As previously stated, Spanish verbs have many more conjugations than English verbs. While English verb conjugations can be counted on one hand, Spanish verbs have a separate conjugation for each person in the single and plural forms, in all tenses and moods. Every individual in all verb conjugations has the same stem but a distinct finish. Consider how the word comer (“to eat”) might be conjugated:

Yo como → “I eat”

Tú comes → “You eat”

Él/ella come → “He/she eats”

Nosotros/as comemos → “We eat”

Vosotros/as coméis → “You eat” (plural)

Ellos/as comen → “They (masculine / feminine) eat”

Spanish, like English, contains regular and irregular verbs. English verb irregularities, on the other hand, are most visible in the past and participle forms.

Because verbs must be conjugated for each person in Spanish, these inconsistencies become much more noticeable.

Speaking about irregular verbs, there are two in Spanish that we must not overlook: ser and estar. If you’re fluent in Spanish, you may understand what we’re saying. In case you don’t know, ser and estar both mean “to be,” and you must use the appropriate one depending on the situation.

Example: Soy español.

Translation: “I’m Spanish.”

Example: Estoy triste.

Translation: “I’m sad.”

In the first example (with ser), we establish a permanent reality, which is that I am Spanish. In the second case (with estar), we are referring to something transient. Usually, when we say we’re sad, like in the example, we imply that we’re unhappy at the moment or for a short period, but not forever.

3. Nouns

The fundamental distinction between Spanish nouns and English nouns is that Spanish nouns have grammatical gender, which is divided into masculine and feminine (we will dedicate another entry to the gender of nouns as there is a lot to say about this). We call this heteronimia.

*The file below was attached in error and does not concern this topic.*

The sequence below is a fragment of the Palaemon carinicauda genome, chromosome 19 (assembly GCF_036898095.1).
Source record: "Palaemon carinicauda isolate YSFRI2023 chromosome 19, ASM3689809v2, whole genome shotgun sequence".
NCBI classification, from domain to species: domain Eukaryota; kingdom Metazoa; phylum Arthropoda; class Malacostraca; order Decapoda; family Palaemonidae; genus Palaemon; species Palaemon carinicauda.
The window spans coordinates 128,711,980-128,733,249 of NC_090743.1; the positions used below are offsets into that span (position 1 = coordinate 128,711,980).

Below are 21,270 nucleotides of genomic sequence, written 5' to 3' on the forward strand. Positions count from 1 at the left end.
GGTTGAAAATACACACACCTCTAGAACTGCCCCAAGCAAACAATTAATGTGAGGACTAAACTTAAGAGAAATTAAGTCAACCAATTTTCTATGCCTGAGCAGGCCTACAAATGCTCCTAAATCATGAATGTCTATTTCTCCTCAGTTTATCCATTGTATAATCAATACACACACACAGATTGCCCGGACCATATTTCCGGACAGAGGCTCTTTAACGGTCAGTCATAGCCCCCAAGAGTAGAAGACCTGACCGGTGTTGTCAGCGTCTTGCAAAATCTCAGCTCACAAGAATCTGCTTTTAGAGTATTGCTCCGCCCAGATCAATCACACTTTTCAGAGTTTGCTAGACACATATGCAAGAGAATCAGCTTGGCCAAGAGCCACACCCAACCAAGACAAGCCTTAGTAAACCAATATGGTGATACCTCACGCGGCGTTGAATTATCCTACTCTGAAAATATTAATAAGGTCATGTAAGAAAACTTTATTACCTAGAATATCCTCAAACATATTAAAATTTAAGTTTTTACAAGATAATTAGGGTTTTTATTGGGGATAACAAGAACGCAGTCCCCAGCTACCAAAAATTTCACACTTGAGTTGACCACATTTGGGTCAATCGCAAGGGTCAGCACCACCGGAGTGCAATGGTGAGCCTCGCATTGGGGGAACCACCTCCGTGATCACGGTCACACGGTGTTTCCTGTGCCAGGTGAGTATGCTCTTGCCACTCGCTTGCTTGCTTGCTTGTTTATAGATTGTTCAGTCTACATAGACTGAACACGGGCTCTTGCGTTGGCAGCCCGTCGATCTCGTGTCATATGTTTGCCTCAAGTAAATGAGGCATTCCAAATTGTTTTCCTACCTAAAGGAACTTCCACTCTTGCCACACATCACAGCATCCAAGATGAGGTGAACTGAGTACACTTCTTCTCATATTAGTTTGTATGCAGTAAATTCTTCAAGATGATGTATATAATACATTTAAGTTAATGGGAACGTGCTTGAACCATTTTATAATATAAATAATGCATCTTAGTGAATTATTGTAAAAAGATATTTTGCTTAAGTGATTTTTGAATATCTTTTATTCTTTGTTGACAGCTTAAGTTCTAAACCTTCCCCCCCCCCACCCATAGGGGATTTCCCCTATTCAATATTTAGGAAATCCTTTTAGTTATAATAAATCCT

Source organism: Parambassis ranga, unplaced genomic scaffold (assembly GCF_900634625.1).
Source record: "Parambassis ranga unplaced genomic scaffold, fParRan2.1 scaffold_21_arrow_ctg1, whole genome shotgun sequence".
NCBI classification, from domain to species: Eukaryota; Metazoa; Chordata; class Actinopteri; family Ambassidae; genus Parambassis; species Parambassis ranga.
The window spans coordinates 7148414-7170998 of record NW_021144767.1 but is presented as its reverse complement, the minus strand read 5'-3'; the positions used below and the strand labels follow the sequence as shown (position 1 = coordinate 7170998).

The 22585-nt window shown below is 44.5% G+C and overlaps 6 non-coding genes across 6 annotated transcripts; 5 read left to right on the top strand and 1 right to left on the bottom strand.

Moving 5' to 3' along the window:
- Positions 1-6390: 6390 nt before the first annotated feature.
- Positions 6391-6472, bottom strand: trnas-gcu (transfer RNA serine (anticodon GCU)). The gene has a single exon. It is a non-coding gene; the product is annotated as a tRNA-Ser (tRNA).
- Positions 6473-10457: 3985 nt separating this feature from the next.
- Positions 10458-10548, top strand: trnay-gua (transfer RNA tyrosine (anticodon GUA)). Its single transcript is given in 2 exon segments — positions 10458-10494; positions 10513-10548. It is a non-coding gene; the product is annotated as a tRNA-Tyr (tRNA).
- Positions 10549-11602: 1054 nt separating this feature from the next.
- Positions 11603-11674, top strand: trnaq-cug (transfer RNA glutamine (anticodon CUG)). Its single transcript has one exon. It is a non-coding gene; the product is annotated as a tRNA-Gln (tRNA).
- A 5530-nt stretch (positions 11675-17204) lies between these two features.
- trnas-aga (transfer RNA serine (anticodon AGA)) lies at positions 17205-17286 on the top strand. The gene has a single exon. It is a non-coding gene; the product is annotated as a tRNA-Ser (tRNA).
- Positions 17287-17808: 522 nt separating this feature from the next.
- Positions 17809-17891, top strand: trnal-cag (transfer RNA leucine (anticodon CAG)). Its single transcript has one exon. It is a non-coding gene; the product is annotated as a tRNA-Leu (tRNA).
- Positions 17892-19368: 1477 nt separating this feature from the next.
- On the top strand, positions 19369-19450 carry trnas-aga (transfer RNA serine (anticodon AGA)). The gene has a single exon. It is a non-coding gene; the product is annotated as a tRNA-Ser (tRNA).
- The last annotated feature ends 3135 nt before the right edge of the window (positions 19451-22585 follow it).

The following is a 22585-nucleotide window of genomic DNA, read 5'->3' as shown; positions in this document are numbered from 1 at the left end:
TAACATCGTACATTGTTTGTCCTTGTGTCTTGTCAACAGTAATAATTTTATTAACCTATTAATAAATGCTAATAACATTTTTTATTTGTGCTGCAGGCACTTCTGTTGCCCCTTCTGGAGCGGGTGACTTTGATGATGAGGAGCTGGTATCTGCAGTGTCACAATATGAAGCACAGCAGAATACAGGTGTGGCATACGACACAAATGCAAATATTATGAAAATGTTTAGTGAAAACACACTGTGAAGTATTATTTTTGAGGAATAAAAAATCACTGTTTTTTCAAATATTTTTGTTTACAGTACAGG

We’ll give you an example of each gender’s noun:

el horno (“the oven”) is masculine

la nevera (“the fridge”) is feminine

You may be asking what distinguishes an oven from a refrigerator. Nothing. Everything is based on etymology and the development of the language.

Most words need you to remember their gender as well as their meaning. There are certain nouns, though, that have apparent genders. Una mujer (“a lady”), for example, is a feminine term, but un hombre (“a man”) is unmistakably masculine.

We do have a quick trick to assist you to decide whether a word is masculine or feminine: Masculine words nearly always finish in a -o, whereas feminine terms almost always end in a -a. This advice isn’t perfect, but it will assist you in the great majority of cases.

4. Adjectives